But the RCP has even less going for it today than did PL when it broke from China. After its factional struggle in SDS, PL emerged with a sizable youth group that politically represented the most serious, pro working class wing of SDS – which was then the mass, hegemonic campus radical organization. But the RCP has only the isolated RSB, known for its infantile antics and little else.

Moreover – and more important – PL, while wallowing in philistine workerism, nevertheless championed as its all-purpose slogans, “Fight Racism:” and “Fight Anti-Communism!” Although its politics are of a piece with the minimalist economism of PL, the RCP has shamelessly capitulated to anti-communism and white racism within the working class.

The RCP’s refusal to defend the historic gains of the Russian Revolution by its writing off the USSR as capitalist, stems as much from a capitulation to the anti-communist backwardness of American workers as from its increasingly heretical Maoism. In the February 1977 Revolution the RCP explains that in the U.S. “more and more people will be drawn into struggle against the Soviet rulers before they grasp its capitalist and imperialist character,” that is to say, while they still regard the USSR as “socialist”! This capitulation came through clearly over Angola, when Revolution failed to call for the withdrawal of the South African forces, while ranting about “Cuban mercenaries” like any bourgeois anticommunist rag.

Similarly, the RCP crows about its super-militant opposition to fascists. But it capitulates to the very racist, sexist and anti-communist attitudes and movements which spawn such scum.

For the last several years, the RCP has opposed busing, that is, opposed black peoples’ democratic right of equal access to public education. It agrees with the racists that busing is necessarily an attack on the white working class. It hails the Louisville anti-busing backlash, led by the Klan, as “progressive”! The RCP also stands with groups like ROAR in opposing the Equal Rights Amendment – a simple statement of bourgeois-democratic equality – apparently believing that the organized working class doesn’t have the strength to prevent the capitalists from rolling back protective labor legislation. In addition, the RCP, which rivals the Vatican in its ranting against “deviant sexual behavior,” has lately given backhanded support to Anita Bryant’s reactionary, religious- fundamentalist campaign against the democratic rights of homosexuals. Despite a few hypocritical words about not scapegoating homosexuals, the RCP lines up with Bryant’s campaign to “Save Our Children” from homosexual teachers, “Parents should have the right to remove notorious homosexuals from any and all jobs working with children” (Chicago Worker, July 1977).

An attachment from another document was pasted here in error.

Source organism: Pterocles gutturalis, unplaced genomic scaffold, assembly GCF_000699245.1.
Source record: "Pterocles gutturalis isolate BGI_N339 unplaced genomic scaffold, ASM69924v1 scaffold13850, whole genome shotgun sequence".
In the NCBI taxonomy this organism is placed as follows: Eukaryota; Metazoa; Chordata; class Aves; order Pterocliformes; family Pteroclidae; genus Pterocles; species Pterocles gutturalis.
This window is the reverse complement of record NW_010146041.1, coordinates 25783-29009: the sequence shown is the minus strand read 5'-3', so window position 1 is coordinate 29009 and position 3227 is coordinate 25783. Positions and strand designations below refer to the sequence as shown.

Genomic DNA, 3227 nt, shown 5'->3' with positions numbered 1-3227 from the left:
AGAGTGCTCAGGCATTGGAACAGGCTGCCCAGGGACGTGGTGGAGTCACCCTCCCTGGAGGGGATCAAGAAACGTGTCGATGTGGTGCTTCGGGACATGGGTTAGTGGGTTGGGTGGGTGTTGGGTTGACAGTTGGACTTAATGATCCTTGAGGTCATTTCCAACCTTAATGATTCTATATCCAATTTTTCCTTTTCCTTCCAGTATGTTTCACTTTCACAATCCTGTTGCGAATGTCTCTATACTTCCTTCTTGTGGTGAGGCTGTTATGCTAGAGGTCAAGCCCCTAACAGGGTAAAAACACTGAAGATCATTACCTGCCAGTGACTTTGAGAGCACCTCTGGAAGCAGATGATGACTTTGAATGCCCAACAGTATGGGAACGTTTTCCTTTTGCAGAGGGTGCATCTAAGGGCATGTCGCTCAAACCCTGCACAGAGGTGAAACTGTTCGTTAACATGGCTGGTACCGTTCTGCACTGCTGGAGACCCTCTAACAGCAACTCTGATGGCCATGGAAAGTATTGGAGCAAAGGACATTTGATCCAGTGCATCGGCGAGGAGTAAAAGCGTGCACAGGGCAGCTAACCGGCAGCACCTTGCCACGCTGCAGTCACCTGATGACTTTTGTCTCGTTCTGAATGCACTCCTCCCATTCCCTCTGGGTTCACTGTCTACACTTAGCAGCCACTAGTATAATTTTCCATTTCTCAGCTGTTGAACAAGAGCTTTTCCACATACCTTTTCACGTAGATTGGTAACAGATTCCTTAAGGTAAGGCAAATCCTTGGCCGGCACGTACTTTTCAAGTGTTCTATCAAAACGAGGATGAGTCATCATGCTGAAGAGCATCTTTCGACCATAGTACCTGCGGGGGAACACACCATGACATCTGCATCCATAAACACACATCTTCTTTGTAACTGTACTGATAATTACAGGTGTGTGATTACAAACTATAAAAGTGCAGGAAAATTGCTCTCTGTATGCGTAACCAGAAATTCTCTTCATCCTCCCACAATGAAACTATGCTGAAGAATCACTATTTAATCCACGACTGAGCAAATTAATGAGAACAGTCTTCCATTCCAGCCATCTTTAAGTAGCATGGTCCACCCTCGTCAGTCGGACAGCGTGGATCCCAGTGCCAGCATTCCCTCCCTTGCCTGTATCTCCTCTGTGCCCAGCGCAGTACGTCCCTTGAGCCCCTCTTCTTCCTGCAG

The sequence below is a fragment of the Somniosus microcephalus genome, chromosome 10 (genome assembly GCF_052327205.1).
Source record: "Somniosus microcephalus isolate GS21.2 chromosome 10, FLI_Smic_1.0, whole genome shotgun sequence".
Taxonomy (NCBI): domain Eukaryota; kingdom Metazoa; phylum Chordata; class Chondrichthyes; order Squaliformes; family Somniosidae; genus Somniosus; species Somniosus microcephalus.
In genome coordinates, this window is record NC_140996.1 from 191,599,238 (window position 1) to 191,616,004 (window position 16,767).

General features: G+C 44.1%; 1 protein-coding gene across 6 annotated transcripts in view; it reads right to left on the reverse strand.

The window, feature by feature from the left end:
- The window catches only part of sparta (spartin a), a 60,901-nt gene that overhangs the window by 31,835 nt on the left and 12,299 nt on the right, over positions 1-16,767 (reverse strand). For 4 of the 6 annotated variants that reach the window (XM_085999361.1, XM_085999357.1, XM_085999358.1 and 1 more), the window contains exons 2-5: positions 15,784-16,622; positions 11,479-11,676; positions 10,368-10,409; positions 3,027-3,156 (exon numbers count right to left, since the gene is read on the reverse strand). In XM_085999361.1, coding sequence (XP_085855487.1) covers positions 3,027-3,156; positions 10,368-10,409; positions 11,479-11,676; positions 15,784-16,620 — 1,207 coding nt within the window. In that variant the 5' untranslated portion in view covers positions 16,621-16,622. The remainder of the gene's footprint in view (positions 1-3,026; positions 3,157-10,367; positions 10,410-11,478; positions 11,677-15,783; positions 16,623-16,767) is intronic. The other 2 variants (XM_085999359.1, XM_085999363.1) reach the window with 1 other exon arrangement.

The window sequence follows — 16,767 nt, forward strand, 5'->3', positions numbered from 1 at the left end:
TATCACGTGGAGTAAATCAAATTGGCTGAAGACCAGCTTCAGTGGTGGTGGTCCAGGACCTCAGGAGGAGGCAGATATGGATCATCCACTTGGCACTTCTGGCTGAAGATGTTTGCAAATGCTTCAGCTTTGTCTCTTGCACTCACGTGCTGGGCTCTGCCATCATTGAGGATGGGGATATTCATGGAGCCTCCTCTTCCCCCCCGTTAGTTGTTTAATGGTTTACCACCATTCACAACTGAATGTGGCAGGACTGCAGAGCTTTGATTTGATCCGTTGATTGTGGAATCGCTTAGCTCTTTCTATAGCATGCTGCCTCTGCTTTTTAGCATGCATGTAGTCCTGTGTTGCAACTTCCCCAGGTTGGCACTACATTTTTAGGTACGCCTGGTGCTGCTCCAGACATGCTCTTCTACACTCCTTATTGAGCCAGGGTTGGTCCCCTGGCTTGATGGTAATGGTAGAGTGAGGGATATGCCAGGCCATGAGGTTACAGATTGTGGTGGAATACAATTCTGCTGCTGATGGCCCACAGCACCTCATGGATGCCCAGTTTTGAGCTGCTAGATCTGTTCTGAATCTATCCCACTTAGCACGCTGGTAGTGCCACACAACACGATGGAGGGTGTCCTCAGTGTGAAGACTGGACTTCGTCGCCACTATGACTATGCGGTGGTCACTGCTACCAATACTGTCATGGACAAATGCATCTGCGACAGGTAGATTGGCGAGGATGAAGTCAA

Trotskyism: The Only Road to Revolution

For RCP cadres who still have subjectively revolutionary impulses, the only way out of this anti-Marxist morass is the Trotskyist analysis of the SL/SYL. All the Stalinist regimes, from Belgrade to Peking, consist of nationalist bureaucracies which exclude the working class from political power and which parasitically distort the collectivized, planned economies of these states.

All revolutionary socialists must therefore unconditionally defend the property foundations of these bureaucratically deformed workers states from imperialist attack or internal counterrevolution.

But at the same time, we struggle for a workers political revolution against the Stalinist bureaucrats, whose doctrine of “socialism in one country” is a reactionary-utopian expression of the attempt to come to terms with world imperialism and preserve the global status quo by abetting counterrevolution – from Spain in 1936 to Indonesia in 1965. Defend the revolutionary gains! Defeat the counterrevolutionary Stalinist usurpers!

The RCP’s retreat into mindless activism vindicates the prediction made eight months ago by the SYL, when Young Spartacus wrote: “Insofar as it still aspires to orthodox Maoism the RCP has demonstrated that it cannot compete with the OL for the Chinese ’franchise’... the current power struggles in China may yet serve to sow some seeds of doubt, which cause subjectively revolutionary elements in the RCP/RSB to break with Maoism. Confronting the RCP is the revolutionary program and practice of the Spartacist League/Spartacus Youth League. Those who aspire to make a proletarian revolution in this country must break with Stalinist reformism and embrace Trotskyism – the continuation of Leninism.”.